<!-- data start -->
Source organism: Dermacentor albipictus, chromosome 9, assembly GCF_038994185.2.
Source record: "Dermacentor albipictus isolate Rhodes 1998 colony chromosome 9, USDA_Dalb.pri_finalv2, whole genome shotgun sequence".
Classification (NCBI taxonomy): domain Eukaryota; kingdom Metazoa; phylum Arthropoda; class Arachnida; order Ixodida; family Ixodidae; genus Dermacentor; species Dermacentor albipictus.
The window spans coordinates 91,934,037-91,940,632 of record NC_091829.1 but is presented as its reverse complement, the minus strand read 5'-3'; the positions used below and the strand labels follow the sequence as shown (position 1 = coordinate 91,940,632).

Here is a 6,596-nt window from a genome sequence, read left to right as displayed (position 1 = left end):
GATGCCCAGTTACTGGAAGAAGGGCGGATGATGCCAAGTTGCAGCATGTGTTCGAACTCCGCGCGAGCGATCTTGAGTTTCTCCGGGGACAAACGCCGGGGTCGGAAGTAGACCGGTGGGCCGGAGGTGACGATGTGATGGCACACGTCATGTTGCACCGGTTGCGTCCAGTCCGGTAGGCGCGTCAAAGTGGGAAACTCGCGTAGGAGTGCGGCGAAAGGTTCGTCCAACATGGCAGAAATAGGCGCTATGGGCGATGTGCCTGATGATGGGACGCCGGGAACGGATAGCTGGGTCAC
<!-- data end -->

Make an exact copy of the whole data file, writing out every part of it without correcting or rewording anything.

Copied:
Source organism: Dermacentor albipictus, chromosome 9, assembly GCF_038994185.2.
Source record: "Dermacentor albipictus isolate Rhodes 1998 colony chromosome 9, USDA_Dalb.pri_finalv2, whole genome shotgun sequence".
Classification (NCBI taxonomy): domain Eukaryota; kingdom Metazoa; phylum Arthropoda; class Arachnida; order Ixodida; family Ixodidae; genus Dermacentor; species Dermacentor albipictus.
The window spans coordinates 91,934,037-91,940,632 of record NC_091829.1 but is presented as its reverse complement, the minus strand read 5'-3'; the positions used below and the strand labels follow the sequence as shown (position 1 = coordinate 91,940,632).

Here is a 6,596-nt window from a genome sequence, read left to right as displayed (position 1 = left end):
GATGCCCAGTTACTGGAAGAAGGGCGGATGATGCCAAGTTGCAGCATGTGTTCGAACTCCGCGCGAGCGATCTTGAGTTTCTCCGGGGACAAACGCCGGGGTCGGAAGTAGACCGGTGGGCCGGAGGTGACGATGTGATGGCACACGTCATGTTGCACCGGTTGCGTCCAGTCCGGTAGGCGCGTCAAAGTGGGAAACTCGCGTAGGAGTGCGGCGAAAGGTTCGTCCAACATGGCAGAAATAGGCGCTATGGGCGATGTGCCTGATGATGGGACGCCGGGAACGGATAGCTGGGTCAC